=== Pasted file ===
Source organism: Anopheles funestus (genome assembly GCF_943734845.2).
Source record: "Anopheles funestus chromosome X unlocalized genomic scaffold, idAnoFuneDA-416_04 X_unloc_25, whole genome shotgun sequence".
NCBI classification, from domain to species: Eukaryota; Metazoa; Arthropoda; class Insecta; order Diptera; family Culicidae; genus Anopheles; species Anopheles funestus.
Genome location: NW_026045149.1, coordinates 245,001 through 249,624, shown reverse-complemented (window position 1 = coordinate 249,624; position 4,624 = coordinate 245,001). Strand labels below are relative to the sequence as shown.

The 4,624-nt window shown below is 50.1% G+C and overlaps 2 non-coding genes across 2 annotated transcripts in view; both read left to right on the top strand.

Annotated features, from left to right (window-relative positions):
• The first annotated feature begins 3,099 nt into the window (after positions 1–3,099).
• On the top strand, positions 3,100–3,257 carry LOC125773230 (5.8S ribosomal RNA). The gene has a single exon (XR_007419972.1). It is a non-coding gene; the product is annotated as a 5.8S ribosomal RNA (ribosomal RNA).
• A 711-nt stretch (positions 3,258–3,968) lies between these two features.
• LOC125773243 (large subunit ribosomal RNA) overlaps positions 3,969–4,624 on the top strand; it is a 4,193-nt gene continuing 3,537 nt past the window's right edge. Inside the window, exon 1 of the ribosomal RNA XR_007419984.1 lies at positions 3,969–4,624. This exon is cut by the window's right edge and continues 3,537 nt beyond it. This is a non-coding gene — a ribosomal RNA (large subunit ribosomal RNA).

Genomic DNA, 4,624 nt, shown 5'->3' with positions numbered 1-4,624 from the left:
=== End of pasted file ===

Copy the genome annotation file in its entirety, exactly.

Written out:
Source organism: Anopheles funestus (genome assembly GCF_943734845.2).
Source record: "Anopheles funestus chromosome X unlocalized genomic scaffold, idAnoFuneDA-416_04 X_unloc_25, whole genome shotgun sequence".
NCBI classification, from domain to species: Eukaryota; Metazoa; Arthropoda; class Insecta; order Diptera; family Culicidae; genus Anopheles; species Anopheles funestus.
Genome location: NW_026045149.1, coordinates 245,001 through 249,624, shown reverse-complemented (window position 1 = coordinate 249,624; position 4,624 = coordinate 245,001). Strand labels below are relative to the sequence as shown.

The 4,624-nt window shown below is 50.1% G+C and overlaps 2 non-coding genes across 2 annotated transcripts in view; both read left to right on the top strand.

Annotated features, from left to right (window-relative positions):
• The first annotated feature begins 3,099 nt into the window (after positions 1–3,099).
• On the top strand, positions 3,100–3,257 carry LOC125773230 (5.8S ribosomal RNA). The gene has a single exon (XR_007419972.1). It is a non-coding gene; the product is annotated as a 5.8S ribosomal RNA (ribosomal RNA).
• A 711-nt stretch (positions 3,258–3,968) lies between these two features.
• LOC125773243 (large subunit ribosomal RNA) overlaps positions 3,969–4,624 on the top strand; it is a 4,193-nt gene continuing 3,537 nt past the window's right edge. Inside the window, exon 1 of the ribosomal RNA XR_007419984.1 lies at positions 3,969–4,624. This exon is cut by the window's right edge and continues 3,537 nt beyond it. This is a non-coding gene — a ribosomal RNA (large subunit ribosomal RNA).

Genomic DNA, 4,624 nt, shown 5'->3' with positions numbered 1-4,624 from the left: